Prognostic significance of lymph node count in high-risk node-negative colon carcinoma
Background: the prognostic value of the number of lymph nodes isolated (< 12 versus >= 12) in the surgical specimen continues to be controversial. In this study, the impact of isolating fewer or more than 12 lymph nodes in stage II colon cancer with a high-risk biologic phenotype was analyzed, such as the presence of perineural invasion.
Methods: all cases of stage II disease (T3-4N0M0) with perineural invasion (PNI+) were retrospectively identified from a prospective database of patients undergoing surgery for colon cancer. The cohort was divided into two groups depending on the number of lymph nodes isolated (< 12 vs >= 12). Apart from clinical and surgical data, the patterns of recurrence, overall (OS) and disease-free survival (DFS) at five and ten years were analyzed.
Results: sixty patients met the inclusion criteria, 31.7 % had < 12 lymph nodes isolated and 68.3 % had more than 12 isolated. There were no clinical or surgical differences between the two groups. OS at five and ten years was significantly lower in the patients with < 12 lymph nodes isolated (84.2 %, 62.7 % vs 94.6 % and 91.6 %, p = 0.01). DFS at five and ten years was 51 % vs 86.5 %, respectively (p = 0.005).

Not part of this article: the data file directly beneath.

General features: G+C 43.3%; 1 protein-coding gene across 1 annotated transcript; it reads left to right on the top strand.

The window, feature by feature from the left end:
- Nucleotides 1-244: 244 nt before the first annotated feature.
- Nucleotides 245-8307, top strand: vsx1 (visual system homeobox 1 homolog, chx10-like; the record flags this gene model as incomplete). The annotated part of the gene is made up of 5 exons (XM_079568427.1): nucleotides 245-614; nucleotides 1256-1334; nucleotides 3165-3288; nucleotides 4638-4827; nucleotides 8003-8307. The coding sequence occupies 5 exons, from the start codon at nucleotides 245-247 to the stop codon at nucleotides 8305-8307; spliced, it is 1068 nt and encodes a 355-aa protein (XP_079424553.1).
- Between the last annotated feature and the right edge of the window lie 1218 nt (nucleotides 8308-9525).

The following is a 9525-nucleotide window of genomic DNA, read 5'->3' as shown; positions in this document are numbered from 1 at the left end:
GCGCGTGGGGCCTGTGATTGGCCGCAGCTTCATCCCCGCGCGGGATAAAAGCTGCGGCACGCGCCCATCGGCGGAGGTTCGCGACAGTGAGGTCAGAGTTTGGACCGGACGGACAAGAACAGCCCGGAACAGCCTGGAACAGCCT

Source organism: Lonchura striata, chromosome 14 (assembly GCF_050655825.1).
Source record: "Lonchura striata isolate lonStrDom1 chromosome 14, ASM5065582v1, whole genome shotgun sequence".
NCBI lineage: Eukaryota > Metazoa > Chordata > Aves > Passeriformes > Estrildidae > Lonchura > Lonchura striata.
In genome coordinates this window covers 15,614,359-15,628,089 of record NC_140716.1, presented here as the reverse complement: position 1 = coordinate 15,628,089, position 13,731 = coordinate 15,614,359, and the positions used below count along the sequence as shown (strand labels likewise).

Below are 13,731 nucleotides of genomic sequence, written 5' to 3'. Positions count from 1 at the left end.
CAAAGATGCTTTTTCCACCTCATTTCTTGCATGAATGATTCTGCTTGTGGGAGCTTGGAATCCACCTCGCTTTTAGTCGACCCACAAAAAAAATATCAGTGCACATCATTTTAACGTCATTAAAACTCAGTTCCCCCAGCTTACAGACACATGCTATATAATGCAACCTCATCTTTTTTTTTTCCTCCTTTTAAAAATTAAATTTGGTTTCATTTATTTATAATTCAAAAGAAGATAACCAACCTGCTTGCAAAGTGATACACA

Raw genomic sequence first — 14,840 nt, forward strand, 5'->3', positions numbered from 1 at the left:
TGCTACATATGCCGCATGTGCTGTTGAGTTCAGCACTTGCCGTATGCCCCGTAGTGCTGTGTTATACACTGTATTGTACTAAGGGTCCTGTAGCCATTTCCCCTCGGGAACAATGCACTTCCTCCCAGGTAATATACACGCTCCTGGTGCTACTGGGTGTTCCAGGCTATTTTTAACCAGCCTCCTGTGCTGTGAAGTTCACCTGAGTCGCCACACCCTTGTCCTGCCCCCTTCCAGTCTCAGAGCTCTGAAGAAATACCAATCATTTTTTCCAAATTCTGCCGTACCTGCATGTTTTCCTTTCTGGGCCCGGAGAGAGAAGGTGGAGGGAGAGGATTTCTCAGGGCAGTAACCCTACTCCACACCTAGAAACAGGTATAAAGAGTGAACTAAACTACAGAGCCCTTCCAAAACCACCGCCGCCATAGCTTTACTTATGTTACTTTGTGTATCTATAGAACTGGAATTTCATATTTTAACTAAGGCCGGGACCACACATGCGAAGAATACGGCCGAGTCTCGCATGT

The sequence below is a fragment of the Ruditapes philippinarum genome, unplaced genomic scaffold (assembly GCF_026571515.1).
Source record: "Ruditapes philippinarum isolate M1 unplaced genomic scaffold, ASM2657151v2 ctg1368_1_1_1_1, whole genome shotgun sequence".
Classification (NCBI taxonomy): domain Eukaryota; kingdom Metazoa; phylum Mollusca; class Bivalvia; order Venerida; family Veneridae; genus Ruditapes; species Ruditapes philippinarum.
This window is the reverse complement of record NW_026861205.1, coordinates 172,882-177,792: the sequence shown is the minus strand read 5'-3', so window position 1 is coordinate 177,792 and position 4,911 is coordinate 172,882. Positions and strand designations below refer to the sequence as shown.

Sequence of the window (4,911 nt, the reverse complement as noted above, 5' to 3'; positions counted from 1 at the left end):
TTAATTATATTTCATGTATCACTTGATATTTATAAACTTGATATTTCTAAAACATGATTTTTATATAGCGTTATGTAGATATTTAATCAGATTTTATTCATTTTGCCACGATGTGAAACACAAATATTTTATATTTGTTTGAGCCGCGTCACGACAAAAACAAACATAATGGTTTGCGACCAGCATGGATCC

Conclusion: the number of lymph nodes isolated (with a cutoff of 12) in stage II colon cancer with PNI+ has prognostic value and should therefore be borne in mind when planning adjuvant chemotherapy.